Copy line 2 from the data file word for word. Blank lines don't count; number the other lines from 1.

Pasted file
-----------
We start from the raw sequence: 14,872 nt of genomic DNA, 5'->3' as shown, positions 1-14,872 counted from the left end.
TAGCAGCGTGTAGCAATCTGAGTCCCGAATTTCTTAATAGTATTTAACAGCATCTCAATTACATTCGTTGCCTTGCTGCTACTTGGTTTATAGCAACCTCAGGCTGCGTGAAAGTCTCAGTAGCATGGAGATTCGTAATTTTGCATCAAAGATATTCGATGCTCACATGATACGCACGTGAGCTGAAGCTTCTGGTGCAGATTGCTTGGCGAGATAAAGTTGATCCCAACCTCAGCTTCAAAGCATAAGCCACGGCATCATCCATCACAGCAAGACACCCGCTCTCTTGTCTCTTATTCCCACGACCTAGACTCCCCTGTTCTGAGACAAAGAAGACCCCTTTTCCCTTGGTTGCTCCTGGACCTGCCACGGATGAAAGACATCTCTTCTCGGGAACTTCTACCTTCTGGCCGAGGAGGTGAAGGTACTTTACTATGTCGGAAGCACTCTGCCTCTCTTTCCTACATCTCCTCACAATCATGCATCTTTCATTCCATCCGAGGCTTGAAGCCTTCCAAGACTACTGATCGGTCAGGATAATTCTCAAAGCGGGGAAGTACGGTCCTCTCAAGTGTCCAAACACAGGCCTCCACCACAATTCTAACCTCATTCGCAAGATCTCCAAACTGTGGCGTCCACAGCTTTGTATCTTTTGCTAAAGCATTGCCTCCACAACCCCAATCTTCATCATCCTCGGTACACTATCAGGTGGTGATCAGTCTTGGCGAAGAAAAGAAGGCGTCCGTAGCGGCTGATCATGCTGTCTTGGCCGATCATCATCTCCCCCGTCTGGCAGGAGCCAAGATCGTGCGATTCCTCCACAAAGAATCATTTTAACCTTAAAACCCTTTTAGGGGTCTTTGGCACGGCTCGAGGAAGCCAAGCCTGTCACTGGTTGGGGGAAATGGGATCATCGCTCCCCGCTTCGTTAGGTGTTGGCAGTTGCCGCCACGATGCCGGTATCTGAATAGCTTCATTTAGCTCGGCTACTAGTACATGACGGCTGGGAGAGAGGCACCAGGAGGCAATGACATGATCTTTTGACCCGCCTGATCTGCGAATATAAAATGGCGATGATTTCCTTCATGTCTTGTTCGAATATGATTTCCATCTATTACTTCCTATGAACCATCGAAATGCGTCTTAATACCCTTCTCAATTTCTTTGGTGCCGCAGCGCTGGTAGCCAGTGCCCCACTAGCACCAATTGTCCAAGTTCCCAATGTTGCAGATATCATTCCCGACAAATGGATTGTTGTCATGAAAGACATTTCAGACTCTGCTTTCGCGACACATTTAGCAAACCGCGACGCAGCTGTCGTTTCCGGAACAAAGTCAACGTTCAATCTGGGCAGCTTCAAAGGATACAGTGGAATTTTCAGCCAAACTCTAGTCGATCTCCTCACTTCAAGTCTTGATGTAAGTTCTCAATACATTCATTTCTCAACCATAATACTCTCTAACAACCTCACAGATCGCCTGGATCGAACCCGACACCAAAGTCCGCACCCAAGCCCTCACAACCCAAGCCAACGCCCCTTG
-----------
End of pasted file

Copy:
TAGCAGCGTGTAGCAATCTGAGTCCCGAATTTCTTAATAGTATTTAACAGCATCTCAATTACATTCGTTGCCTTGCTGCTACTTGGTTTATAGCAACCTCAGGCTGCGTGAAAGTCTCAGTAGCATGGAGATTCGTAATTTTGCATCAAAGATATTCGATGCTCACATGATACGCACGTGAGCTGAAGCTTCTGGTGCAGATTGCTTGGCGAGATAAAGTTGATCCCAACCTCAGCTTCAAAGCATAAGCCACGGCATCATCCATCACAGCAAGACACCCGCTCTCTTGTCTCTTATTCCCACGACCTAGACTCCCCTGTTCTGAGACAAAGAAGACCCCTTTTCCCTTGGTTGCTCCTGGACCTGCCACGGATGAAAGACATCTCTTCTCGGGAACTTCTACCTTCTGGCCGAGGAGGTGAAGGTACTTTACTATGTCGGAAGCACTCTGCCTCTCTTTCCTACATCTCCTCACAATCATGCATCTTTCATTCCATCCGAGGCTTGAAGCCTTCCAAGACTACTGATCGGTCAGGATAATTCTCAAAGCGGGGAAGTACGGTCCTCTCAAGTGTCCAAACACAGGCCTCCACCACAATTCTAACCTCATTCGCAAGATCTCCAAACTGTGGCGTCCACAGCTTTGTATCTTTTGCTAAAGCATTGCCTCCACAACCCCAATCTTCATCATCCTCGGTACACTATCAGGTGGTGATCAGTCTTGGCGAAGAAAAGAAGGCGTCCGTAGCGGCTGATCATGCTGTCTTGGCCGATCATCATCTCCCCCGTCTGGCAGGAGCCAAGATCGTGCGATTCCTCCACAAAGAATCATTTTAACCTTAAAACCCTTTTAGGGGTCTTTGGCACGGCTCGAGGAAGCCAAGCCTGTCACTGGTTGGGGGAAATGGGATCATCGCTCCCCGCTTCGTTAGGTGTTGGCAGTTGCCGCCACGATGCCGGTATCTGAATAGCTTCATTTAGCTCGGCTACTAGTACATGACGGCTGGGAGAGAGGCACCAGGAGGCAATGACATGATCTTTTGACCCGCCTGATCTGCGAATATAAAATGGCGATGATTTCCTTCATGTCTTGTTCGAATATGATTTCCATCTATTACTTCCTATGAACCATCGAAATGCGTCTTAATACCCTTCTCAATTTCTTTGGTGCCGCAGCGCTGGTAGCCAGTGCCCCACTAGCACCAATTGTCCAAGTTCCCAATGTTGCAGATATCATTCCCGACAAATGGATTGTTGTCATGAAAGACATTTCAGACTCTGCTTTCGCGACACATTTAGCAAACCGCGACGCAGCTGTCGTTTCCGGAACAAAGTCAACGTTCAATCTGGGCAGCTTCAAAGGATACAGTGGAATTTTCAGCCAAACTCTAGTCGATCTCCTCACTTCAAGTCTTGATGTAAGTTCTCAATACATTCATTTCTCAACCATAATACTCTCTAACAACCTCACAGATCGCCTGGATCGAACCCGACACCAAAGTCCGCACCCAAGCCCTCACAACCCAAGCCAACGCCCCTTG